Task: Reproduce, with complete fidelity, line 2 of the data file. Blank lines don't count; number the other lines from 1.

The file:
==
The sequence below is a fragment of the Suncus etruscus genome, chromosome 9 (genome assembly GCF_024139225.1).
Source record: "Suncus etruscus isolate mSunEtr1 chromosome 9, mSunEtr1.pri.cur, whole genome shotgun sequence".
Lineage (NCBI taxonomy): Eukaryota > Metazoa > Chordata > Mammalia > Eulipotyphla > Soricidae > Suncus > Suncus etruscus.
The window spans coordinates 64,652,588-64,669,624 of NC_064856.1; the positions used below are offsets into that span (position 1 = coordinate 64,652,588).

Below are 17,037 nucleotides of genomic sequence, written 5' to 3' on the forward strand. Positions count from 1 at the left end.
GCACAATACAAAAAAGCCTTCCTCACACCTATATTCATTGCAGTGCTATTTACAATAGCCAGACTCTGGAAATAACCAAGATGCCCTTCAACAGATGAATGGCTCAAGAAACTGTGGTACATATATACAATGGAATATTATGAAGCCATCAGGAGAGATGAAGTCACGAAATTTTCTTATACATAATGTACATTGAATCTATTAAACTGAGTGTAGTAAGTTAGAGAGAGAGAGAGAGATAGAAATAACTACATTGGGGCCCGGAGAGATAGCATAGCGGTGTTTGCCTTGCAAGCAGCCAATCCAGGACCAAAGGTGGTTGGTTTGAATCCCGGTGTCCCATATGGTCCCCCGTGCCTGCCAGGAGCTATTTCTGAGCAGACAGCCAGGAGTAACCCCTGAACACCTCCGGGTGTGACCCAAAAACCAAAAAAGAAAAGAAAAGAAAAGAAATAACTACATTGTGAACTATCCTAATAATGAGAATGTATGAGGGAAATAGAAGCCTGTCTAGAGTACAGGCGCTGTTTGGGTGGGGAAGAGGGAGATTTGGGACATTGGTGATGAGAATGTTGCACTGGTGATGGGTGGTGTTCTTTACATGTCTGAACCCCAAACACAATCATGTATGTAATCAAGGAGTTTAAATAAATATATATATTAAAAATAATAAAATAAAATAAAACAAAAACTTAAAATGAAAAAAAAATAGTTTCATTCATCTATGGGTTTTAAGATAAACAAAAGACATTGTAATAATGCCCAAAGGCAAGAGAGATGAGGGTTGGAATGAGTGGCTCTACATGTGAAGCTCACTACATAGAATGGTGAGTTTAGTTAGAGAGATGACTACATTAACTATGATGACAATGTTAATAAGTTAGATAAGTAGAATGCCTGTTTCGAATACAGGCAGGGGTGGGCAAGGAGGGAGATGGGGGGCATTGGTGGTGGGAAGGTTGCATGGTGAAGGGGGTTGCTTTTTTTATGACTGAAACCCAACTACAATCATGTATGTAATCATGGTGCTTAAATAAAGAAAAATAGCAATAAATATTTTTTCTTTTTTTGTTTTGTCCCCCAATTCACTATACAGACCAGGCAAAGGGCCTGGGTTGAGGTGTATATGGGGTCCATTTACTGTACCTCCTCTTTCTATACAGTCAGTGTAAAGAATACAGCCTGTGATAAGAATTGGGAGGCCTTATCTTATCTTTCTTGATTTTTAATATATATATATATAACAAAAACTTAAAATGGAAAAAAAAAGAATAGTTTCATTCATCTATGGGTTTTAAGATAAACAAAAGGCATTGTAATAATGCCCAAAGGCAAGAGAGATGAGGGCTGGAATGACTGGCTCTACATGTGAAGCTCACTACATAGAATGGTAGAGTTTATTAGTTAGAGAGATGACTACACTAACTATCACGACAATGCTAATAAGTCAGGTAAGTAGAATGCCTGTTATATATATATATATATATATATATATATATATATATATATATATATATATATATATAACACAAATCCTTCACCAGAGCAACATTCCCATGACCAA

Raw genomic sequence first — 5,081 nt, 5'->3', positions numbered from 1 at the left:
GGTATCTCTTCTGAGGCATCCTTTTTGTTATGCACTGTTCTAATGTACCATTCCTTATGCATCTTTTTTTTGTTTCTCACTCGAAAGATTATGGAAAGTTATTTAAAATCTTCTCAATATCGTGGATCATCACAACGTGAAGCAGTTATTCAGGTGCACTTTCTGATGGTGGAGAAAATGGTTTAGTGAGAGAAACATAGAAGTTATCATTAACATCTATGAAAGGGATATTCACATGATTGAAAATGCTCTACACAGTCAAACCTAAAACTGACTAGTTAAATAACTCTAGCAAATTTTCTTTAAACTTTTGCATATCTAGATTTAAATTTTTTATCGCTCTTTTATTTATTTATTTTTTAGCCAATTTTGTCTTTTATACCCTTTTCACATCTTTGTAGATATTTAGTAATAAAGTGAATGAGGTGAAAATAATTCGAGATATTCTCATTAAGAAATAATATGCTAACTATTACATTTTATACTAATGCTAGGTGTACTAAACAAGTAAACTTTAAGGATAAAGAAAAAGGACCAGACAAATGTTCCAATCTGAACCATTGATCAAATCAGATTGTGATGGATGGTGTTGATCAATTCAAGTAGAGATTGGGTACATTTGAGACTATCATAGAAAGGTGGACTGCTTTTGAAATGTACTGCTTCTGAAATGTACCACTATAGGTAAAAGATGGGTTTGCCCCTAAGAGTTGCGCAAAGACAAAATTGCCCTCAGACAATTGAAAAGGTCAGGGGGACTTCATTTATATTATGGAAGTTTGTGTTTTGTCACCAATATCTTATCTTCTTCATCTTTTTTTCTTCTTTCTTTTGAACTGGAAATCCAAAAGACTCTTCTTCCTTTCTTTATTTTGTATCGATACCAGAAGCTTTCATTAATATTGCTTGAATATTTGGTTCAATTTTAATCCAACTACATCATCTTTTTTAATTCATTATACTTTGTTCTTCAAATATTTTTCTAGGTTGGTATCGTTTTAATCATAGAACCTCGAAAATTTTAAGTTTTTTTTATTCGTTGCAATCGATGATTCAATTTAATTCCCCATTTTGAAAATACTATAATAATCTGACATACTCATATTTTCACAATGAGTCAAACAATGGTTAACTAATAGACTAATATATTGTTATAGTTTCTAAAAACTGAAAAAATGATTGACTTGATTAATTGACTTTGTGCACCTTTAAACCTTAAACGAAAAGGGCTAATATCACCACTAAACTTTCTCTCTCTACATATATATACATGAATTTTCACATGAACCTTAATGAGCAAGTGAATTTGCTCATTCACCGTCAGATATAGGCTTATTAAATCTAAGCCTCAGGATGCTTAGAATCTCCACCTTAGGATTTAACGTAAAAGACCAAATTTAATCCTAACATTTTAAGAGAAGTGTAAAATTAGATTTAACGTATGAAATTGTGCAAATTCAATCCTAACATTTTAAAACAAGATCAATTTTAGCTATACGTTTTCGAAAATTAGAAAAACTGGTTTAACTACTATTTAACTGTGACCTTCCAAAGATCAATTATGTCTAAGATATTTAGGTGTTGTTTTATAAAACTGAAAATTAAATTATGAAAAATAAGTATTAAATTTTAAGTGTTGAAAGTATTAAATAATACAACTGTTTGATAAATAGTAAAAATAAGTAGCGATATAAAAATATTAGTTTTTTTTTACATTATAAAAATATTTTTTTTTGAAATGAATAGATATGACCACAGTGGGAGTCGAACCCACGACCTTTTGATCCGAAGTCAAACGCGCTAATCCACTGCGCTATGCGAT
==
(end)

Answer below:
Source record: "Suncus etruscus isolate mSunEtr1 chromosome 9, mSunEtr1.pri.cur, whole genome shotgun sequence".